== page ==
Remember when Laura Linney’s character in The Truman Show reverts to implausibly pitching products because she can’t think of anything else to do, and Jim Carrey’s character Truman says, baffled, “Who are you talking to?!”
That’s what I thought on Friday while watching ABC’s Shark Tank, easily one of the best reality series on television today. In the most awkward product placement I can recall (though I haven’t seen The Biggest Loser in a while), a T-Mobile ad was inserted into the middle of the episode.
During the final pitch, a sweating man trying to sell his fortified mouth spray product–Mark Cuban soon called it out as being “a scam” and “a hustle”–says they’ve produced an infomercial. And that’s when it gets ridiculous.
“I have it on my phone. Since I have a T-Mobile phone, I can just share it on that TV,” he says as the camera fetishizes the phone, zooming in on it. As the icing, we get a camera angle that doesn’t exist anywhere else in the show because it looks like the camera is on the guy’s shoulder, so we can see the phone up close. (I can’t tell if they just had an amazing camera operator or actually stopped filming just to get that angle, or may have done a pick-up shot later.)
Was T-Mobile really happy with that? Especially since some vocal viewers reacted negatively? Or is it worth it because all those people mentioned them, just as I just mentioned them in this story?
Product placement is here to stay, and helps generate revenue to pay for television shows. That’s fine. (I even have it on this site, sort of, with some links, such as to Amazon, giving me a small percentage of any purchase.) But it needs to be organic. If it’s interrupting content, it should be reconsidered. It used to seem jarring for Jeff Probst to offer Mountain Dew or Charmin toilet paper as a prize, but at least that was a prize for a challenge, not a Charmin balloon that floated down and played a video of a bear wiping its ass while a tribe was building its shelter.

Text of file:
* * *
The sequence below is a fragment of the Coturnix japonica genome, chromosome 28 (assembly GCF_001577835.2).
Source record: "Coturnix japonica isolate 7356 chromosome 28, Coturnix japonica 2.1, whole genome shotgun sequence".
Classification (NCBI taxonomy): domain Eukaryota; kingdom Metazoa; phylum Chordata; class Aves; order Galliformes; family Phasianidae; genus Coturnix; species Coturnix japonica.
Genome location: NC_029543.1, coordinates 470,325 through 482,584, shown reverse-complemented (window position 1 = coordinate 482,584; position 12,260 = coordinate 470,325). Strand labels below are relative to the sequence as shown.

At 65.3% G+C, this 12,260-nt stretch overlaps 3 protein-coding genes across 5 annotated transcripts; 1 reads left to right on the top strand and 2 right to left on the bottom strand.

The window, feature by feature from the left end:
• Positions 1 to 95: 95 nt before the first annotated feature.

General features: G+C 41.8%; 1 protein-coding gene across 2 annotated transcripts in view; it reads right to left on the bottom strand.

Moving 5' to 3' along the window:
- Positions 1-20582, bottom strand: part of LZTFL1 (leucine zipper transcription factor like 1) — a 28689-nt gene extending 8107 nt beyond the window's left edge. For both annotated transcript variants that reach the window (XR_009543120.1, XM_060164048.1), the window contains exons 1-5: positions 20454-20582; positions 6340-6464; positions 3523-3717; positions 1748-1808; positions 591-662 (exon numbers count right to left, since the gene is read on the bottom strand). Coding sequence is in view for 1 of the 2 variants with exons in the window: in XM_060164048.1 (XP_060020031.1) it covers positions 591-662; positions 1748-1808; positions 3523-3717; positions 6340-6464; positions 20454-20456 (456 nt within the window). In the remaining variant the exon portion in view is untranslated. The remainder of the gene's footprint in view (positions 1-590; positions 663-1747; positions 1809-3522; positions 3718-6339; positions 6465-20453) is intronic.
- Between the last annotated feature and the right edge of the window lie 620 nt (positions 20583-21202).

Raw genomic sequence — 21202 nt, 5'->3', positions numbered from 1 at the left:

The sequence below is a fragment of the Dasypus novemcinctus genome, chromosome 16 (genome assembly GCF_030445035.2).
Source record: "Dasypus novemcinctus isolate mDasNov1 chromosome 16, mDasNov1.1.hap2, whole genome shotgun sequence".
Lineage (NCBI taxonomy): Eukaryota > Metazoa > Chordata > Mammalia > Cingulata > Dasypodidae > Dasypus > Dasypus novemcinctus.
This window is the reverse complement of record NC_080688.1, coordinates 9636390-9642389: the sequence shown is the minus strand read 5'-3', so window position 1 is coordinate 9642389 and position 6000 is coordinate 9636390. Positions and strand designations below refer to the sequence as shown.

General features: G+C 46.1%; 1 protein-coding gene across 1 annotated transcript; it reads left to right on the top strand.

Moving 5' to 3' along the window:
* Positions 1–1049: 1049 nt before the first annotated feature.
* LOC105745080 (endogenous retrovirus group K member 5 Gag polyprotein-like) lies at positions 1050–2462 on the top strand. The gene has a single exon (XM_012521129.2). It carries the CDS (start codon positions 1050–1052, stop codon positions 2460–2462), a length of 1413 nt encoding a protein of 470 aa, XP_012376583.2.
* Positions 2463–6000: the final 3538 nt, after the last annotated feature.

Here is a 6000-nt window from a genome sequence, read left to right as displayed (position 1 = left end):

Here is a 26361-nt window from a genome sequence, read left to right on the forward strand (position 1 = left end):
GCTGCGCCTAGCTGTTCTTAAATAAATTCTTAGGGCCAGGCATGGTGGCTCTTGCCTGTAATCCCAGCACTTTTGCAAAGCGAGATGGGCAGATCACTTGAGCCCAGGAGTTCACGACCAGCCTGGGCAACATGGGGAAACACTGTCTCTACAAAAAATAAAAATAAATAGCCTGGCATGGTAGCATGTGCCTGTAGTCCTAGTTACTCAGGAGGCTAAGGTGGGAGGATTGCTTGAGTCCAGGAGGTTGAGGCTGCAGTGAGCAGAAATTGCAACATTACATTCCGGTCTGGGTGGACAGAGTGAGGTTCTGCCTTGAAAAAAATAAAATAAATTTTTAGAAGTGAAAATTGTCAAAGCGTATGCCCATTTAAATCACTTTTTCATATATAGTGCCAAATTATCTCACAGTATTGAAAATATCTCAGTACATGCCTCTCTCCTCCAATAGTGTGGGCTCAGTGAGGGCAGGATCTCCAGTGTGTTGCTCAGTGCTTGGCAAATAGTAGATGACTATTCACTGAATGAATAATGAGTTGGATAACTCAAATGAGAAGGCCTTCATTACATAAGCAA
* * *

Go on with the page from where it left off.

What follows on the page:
Shark Tank itself is already an advertisement. That’s okay, because the very real-life drama makes it compelling and educational television. Yes, the featured businesses or products will likely benefit from the publicity on a broadcast network, and besides the fact that they produce the show itself, we know from a disclaimer that executive producer Mark Burnett and ABC may take a percentage of profits in companies featured. In this case, though, a grab at even more revenue hurt the episode and put a ding in an otherwise flawless series.
Here’s the offending moment, followed by Mark Cuban’s smack-down of the product itself–and the dramatic conclusion.